The Q10, which comes with the tiny physical keyboard that many BlackBerry fans admire, is the second device powered by the new BlackBerry 10 operating system.
The touchscreen Z10 launched earlier this year.
The U.S. market is crucial for Waterloo, Ontario-based BlackBerry as it seeks to win back market share ceded to Apple Inc's iPhone, Samsung's Galaxy smartphones and other devices powered by Google's Android operating system.
"This is a very exciting day for us, launching with all four major U.S. carriers," BlackBerry Chief Operating Officer Kristian Tear said in an interview.
Tear said BlackBerry, which has long had a strong base of corporate and government users, expected the Q10 to allow it to win back customers who have been using other devices.
He believed demand for the smartphones would be helped by the fact that a majority of top U.S. companies were testing or installing the BlackBerry Enterprise Service system that would allow them to manage the new devices on their internal networks.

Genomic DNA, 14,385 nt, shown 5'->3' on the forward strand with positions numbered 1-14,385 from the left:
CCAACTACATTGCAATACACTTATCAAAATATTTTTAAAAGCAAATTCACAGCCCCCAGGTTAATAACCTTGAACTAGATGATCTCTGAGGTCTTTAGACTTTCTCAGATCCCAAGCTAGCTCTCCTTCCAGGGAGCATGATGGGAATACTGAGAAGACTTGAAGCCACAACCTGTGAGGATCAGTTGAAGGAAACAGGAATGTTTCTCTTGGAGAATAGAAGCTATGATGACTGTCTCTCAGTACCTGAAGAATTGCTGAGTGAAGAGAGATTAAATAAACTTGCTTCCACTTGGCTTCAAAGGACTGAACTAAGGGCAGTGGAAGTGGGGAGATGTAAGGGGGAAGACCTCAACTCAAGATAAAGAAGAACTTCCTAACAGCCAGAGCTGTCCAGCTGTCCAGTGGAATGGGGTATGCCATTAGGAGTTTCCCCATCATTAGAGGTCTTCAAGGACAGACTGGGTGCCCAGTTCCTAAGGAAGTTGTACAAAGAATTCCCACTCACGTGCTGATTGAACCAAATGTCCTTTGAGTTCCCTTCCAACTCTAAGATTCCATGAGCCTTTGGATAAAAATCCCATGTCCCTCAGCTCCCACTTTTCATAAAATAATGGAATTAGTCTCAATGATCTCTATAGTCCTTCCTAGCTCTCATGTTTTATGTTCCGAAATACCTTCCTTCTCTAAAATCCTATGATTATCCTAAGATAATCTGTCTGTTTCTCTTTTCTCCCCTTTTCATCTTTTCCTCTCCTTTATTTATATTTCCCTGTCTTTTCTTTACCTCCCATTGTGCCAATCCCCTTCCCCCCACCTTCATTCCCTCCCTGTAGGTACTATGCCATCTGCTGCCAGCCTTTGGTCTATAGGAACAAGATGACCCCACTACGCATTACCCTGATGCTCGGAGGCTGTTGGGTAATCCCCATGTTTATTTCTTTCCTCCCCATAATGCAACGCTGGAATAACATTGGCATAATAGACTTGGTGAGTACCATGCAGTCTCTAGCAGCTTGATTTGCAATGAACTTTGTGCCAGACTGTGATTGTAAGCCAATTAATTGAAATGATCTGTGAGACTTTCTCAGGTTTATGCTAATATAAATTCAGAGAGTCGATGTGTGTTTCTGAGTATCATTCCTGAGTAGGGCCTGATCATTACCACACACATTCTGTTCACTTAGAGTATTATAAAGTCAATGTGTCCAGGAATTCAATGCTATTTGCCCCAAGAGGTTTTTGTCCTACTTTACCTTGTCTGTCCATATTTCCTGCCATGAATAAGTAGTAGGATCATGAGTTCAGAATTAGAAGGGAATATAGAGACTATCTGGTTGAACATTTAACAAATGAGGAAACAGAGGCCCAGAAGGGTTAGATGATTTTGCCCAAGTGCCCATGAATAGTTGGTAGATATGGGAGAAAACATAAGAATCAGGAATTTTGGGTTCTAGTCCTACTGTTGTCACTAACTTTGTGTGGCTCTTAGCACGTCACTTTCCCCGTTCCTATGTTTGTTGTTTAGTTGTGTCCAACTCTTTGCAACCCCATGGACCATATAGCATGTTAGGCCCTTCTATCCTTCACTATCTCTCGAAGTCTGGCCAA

"Since everybody is migrating toward this, we expect it will definitely create pull for our (smartphone) products," he said.
"There are a lot of very loyal BlackBerry keyboard users out there who have been waiting for this and I think, with the Q10, we will also be able to win back prior BlackBerry customers, who are now trying other platforms."
The Q10 launched in Canada, Britain and a few other countries two months ago. The U.S. launch was delayed due to a longer carrier-testing process.
The device is already on sale through T-Mobile in the United States, while rivals Verizon and AT&T have begun to accept pre-orders for shipping later this month. Sprint plans to begin selling the devices this summer.
© Thomson Reuters 2013